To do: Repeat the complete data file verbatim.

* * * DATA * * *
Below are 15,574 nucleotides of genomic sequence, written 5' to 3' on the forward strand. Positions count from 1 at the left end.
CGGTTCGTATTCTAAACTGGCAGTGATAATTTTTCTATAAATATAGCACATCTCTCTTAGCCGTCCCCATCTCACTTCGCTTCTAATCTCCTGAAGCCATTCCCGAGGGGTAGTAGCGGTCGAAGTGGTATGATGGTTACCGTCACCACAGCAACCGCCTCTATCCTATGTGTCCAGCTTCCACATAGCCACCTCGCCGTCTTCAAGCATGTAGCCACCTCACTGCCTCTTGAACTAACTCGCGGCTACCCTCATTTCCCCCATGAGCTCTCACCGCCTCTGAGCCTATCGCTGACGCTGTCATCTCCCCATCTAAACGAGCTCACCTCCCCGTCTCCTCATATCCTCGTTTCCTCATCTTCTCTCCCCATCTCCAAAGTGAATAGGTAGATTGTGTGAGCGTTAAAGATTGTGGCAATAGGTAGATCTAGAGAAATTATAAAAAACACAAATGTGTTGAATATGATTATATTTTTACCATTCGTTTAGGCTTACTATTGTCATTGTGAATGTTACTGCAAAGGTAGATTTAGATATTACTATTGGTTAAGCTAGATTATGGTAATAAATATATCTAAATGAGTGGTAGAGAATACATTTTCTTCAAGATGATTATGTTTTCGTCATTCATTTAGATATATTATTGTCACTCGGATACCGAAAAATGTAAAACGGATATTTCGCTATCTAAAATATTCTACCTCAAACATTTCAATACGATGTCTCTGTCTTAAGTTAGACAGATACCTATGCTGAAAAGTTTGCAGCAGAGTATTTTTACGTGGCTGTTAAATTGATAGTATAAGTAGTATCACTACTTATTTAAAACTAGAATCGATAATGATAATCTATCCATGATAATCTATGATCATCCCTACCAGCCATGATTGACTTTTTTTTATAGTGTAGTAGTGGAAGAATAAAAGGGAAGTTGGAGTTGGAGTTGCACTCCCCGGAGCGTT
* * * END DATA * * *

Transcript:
Below are 15,574 nucleotides of genomic sequence, written 5' to 3' on the forward strand. Positions count from 1 at the left end.
CGGTTCGTATTCTAAACTGGCAGTGATAATTTTTCTATAAATATAGCACATCTCTCTTAGCCGTCCCCATCTCACTTCGCTTCTAATCTCCTGAAGCCATTCCCGAGGGGTAGTAGCGGTCGAAGTGGTATGATGGTTACCGTCACCACAGCAACCGCCTCTATCCTATGTGTCCAGCTTCCACATAGCCACCTCGCCGTCTTCAAGCATGTAGCCACCTCACTGCCTCTTGAACTAACTCGCGGCTACCCTCATTTCCCCCATGAGCTCTCACCGCCTCTGAGCCTATCGCTGACGCTGTCATCTCCCCATCTAAACGAGCTCACCTCCCCGTCTCCTCATATCCTCGTTTCCTCATCTTCTCTCCCCATCTCCAAAGTGAATAGGTAGATTGTGTGAGCGTTAAAGATTGTGGCAATAGGTAGATCTAGAGAAATTATAAAAAACACAAATGTGTTGAATATGATTATATTTTTACCATTCGTTTAGGCTTACTATTGTCATTGTGAATGTTACTGCAAAGGTAGATTTAGATATTACTATTGGTTAAGCTAGATTATGGTAATAAATATATCTAAATGAGTGGTAGAGAATACATTTTCTTCAAGATGATTATGTTTTCGTCATTCATTTAGATATATTATTGTCACTCGGATACCGAAAAATGTAAAACGGATATTTCGCTATCTAAAATATTCTACCTCAAACATTTCAATACGATGTCTCTGTCTTAAGTTAGACAGATACCTATGCTGAAAAGTTTGCAGCAGAGTATTTTTACGTGGCTGTTAAATTGATAGTATAAGTAGTATCACTACTTATTTAAAACTAGAATCGATAATGATAATCTATCCATGATAATCTATGATCATCCCTACCAGCCATGATTGACTTTTTTTTATAGTGTAGTAGTGGAAGAATAAAAGGGAAGTTGGAGTTGGAGTTGCACTCCCCGGAGCGTT